3.35 The Fraser of Allander Institute estimate a potential Brexit impact of the loss of between 30,000 and 80,000 jobs, the loss of between £3 billion and £8 billion in GDP and a real wages cut of £2,000, depending on the model that succeeds Brexit negotiations.
3.36 Scottish Government modelling shows an adverse impact on trade, productivity, population and foreign direct investment. And LSE’s Programme of Brexit research suggests Scotland (as well as Wales and Northern Ireland) are already being disproportionately hit by the impact of the Brexit vote.
3.37 The already huge difference in economic performance between London and the South- East of England and other parts of the UK is therefore likely to increase.
3.38 This means it is essential to stimulate an inclusive, national debate on Scotland’s economic future to find out whether a different, better path is possible.
3.39 Scotland’s resources and talent, combined with good decision-making and the ability to tailor policy to our needs, can lead to improved economic performance and avoidance of the low growth future in a UK outside the EU. The growth aspirations here are structured over three time-horizons: (i) First 10 years: catching up with the small advanced economies average growth rate (currently 2.5%) (ii) Years 10 to 25: closing the GDP per capita gap with the small advanced economies (with period of 3.5% growth) (iii) maintaining a GDP per capita position in line with the top half of the small advanced economies group.
3.40 The long-term nature of the strategy should not diminish its urgency. It must begin now.
Insights on the Performance of Small Advanced Economies
3.41 Common themes in benchmark small advanced economies policy include a commitment to strong policy foundations (solid macro policy settings, innovation and human capital, and internationalisation), as well as a high degree of strategic coherence across these different policy settings, positioning the country to compete effectively in the global economy.
3.42 Small economies perform better than larger ones consistently by around 0.7 percentage points per year over the last 25 years on average.
3.43 This growth performance has meant the benchmark group of 12 small advanced economies has held its share of the global economy over past decades remaining competitive even with the integration of the large emerging markets. The share of many large economies, including the UK, has retreated substantially.
3.44 Small advanced economies have done well in terms of labour market performance, with relatively low unemployment, on average, a couple of percentage points under those of larger advanced economies.
3.45 On average, there is no clear margin between small and large advanced economies in terms of levels of labour productivity which is constrained in small economies by the small size of the domestic market; however the strong performance in the trading sectors offsets this. In this respect leaving the EU and Single Market would obviously act as a growth restraint for Scotland.
3.46 Small advanced economies also tend to do well on measures of the extent to which the gains from growth are broadly shared. Many small advanced economies, notably those in Northern Europe, have low levels of income inequality. Income distribution outcomes are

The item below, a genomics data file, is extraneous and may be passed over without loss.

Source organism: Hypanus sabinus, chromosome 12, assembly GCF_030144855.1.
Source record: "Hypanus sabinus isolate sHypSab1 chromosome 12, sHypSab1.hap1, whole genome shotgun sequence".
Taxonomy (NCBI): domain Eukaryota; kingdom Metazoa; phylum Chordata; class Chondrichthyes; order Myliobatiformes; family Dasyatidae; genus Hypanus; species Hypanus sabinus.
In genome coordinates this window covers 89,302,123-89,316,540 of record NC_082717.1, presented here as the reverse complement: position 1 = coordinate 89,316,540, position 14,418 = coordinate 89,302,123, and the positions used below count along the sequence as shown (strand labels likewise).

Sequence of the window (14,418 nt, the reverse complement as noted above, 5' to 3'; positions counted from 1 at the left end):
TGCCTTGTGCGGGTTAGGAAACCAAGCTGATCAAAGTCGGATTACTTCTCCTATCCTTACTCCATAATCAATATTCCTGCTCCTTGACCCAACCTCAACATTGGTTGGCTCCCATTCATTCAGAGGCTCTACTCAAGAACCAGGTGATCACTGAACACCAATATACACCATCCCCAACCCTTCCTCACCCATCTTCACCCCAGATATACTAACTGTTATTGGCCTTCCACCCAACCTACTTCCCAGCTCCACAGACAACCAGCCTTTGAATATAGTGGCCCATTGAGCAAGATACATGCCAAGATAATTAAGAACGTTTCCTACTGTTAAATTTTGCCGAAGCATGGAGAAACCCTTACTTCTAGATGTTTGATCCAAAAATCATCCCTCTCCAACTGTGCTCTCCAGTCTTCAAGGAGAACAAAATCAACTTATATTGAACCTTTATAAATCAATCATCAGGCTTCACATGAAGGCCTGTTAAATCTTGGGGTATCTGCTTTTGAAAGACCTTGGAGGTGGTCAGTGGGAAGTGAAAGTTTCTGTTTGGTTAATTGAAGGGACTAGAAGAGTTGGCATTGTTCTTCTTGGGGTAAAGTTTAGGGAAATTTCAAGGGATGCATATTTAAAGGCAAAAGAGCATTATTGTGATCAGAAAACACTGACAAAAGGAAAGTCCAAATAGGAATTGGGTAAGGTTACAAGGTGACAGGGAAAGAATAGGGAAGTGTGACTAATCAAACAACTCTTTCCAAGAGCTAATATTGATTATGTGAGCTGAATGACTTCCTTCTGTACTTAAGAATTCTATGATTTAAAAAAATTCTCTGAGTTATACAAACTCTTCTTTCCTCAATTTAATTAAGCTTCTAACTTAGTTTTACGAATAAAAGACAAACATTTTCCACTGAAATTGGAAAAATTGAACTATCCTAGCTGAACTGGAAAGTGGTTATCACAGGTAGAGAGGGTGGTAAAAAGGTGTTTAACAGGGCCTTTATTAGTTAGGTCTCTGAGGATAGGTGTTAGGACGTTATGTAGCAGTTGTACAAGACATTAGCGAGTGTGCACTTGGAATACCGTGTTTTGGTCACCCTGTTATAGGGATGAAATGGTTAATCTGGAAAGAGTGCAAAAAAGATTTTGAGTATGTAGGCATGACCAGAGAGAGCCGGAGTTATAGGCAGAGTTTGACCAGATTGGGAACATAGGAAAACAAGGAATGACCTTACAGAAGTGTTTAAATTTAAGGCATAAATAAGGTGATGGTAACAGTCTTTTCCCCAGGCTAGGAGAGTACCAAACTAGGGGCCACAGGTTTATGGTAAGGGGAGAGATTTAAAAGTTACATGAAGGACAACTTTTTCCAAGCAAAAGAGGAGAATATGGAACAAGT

a matter of long term policy choice and effective implementation, rather than anything intrinsic to small advanced economies.
3.47 The overall performance of our benchmark group is significantly ahead of the UK and the large economies. Policy making is more agile and of higher quality because it requires to be.
3.48 Through history, there has been a strong relationship between periods of trade openness and an increase in the number of countries. Over the past 100 years, the number of independent countries rose from under 70 to just under 200 today.
3.49 Overall, small countries have effective, responsive governments, with a well-developed sense of strategic capacity, high levels of trust and social cohesion, and the ability to adapt in response to changing international circumstances.
3.50 Small competitively-strong economies are continuing to invest in key sectors and clusters, to help them develop positions of advantage in a more competitive and challenging global economy.
3.51 The levels of international engagement by small advanced economies are substantially higher than for larger economies and the growth in international economic activity has also been stronger. This is the case for both exporting as well as cross-border direct investment.
3.52 Large multinational firms play an important role in small advanced economies in driving international expansion.
3.53 However, increasingly, small advanced economies are investing in firm-level enterprise policy to support international expansion by indigenous firms. Export promotion agencies are increasingly working intensively with high-growth potential firms to accelerate their international engagement.
3.54 Small advanced economies take micro and macro policy foundations very seriously. Small advanced economies rank highly on the various indexes of the quality of policy and flexibility of business environment.
3.55 The strong performance of small countries is largely a matter of deliberate choice and management. It is the small advanced economies that have positioned themselves most appropriately for the challenges and opportunities of globalisation that have performed best. In contrast, those countries that did not engage with, and respond to, these global forces did not fare well.
3.56 Two fundamental lessons are clear: Scotland must become more engaged, not less, in the global and European economy in order to boost growth. And the opportunity to contribute to, and benefit from, that growth must be more widely shared.
3.57 In considering the future, the UK economic model is wrong for Scotland. Leaving the EU and the Single Market, hostility to immigration, concentrating economic activity in London and the South-East of England, low wages and tolerating a large gap between rich and poor can only depress growth and opportunity.